Sweet Blood

Through Love all that is bitter will be sweet,

through Love all that is copper will be gold,

through Love all dregs will become wine,

through Love all pain will turn to medicine.

Rumi

I’ve spent many hours breathing the steam of boiling maple sap in the last month. Making syrup isn’t just about boiling off water. It’s a rendering, a paring down, and not just of sap. There’s a rendering of spirit and mind standing alone at the edge of the woods on the verge of spring.

I’ve had plenty of time to consider the nature of sap. Sap is a complex balance of water, sugars and traces of minerals, proteins, amino and organic acids, and the phenolic compounds that yield the rich maple aromatics. Some of these traces are skimmed (proteins) or precipitate out (minerals) of the syrup as it cooks. The “sand” at the bottom is called niter or maple salt. These “impurities,” essential to tree blood, are removed from the syrup to create a clear unblemished sweet sweet syrup.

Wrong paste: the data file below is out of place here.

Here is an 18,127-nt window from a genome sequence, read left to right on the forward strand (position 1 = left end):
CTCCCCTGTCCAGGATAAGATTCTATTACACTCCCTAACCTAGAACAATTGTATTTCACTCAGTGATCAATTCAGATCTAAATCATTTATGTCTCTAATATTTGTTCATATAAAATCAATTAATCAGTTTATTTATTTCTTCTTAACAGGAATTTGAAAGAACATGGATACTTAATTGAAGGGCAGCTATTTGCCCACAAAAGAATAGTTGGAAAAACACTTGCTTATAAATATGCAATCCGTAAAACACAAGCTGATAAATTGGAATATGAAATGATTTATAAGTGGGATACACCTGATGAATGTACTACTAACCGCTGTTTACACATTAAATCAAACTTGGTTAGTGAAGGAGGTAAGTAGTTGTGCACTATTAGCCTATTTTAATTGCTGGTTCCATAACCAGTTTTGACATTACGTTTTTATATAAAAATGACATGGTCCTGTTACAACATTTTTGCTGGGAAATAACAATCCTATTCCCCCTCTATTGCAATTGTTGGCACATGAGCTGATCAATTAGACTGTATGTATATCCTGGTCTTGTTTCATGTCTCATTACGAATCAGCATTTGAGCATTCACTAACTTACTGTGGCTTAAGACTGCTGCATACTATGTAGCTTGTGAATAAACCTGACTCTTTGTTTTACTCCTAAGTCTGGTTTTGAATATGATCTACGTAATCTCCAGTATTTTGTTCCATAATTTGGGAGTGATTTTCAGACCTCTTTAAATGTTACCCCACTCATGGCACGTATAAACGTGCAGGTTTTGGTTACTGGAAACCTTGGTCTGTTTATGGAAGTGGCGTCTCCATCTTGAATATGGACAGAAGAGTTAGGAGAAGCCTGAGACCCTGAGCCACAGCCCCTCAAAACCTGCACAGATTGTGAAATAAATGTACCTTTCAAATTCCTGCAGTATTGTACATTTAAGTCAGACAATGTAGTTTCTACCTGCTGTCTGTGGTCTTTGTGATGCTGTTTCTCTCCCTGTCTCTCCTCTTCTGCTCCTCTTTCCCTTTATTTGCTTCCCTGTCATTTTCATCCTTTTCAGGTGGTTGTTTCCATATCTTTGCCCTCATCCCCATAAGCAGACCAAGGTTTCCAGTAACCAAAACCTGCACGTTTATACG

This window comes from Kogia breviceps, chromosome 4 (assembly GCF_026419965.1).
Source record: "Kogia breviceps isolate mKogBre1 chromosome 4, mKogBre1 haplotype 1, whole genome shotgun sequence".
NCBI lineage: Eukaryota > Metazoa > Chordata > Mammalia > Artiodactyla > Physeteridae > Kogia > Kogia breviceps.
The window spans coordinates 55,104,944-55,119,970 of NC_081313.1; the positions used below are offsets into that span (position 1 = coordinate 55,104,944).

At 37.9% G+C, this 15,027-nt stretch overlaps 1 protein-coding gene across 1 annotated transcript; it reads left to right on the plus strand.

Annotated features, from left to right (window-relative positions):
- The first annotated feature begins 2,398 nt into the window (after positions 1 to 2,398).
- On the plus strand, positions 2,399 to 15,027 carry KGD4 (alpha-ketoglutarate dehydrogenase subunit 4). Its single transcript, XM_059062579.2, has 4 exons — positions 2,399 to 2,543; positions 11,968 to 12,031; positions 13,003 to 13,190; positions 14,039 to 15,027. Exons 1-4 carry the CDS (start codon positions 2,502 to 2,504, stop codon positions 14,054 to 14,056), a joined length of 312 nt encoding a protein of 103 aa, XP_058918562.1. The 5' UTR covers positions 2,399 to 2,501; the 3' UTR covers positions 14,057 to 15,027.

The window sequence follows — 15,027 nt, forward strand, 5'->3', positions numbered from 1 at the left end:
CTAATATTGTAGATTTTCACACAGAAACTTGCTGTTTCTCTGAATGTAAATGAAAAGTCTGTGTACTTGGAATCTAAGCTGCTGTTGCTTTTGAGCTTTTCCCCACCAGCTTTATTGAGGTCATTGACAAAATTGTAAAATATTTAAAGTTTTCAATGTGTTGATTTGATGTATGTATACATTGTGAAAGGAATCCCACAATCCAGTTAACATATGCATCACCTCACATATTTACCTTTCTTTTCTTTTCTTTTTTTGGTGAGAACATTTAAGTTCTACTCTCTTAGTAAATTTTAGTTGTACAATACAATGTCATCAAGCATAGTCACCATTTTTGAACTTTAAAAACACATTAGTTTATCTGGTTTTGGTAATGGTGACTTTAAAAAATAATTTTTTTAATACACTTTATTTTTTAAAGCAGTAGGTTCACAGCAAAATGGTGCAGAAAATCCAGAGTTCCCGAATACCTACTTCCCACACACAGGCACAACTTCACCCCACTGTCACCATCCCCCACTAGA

Every batch is slightly different. A windy night blew some beech leaves into the syrup and gave that batch a slightly astringent woody note. Some batches carry the sweet smoky aroma of oak fire wood. Others are so sweet they make my teeth hurt.

It is said that the sap can be taken as a tonic for the kidneys. This is true, except that so many folks are struggling with “sweet” these days that it doesn’t take long for maple sap to raise the blood sugar to disproportionate levels.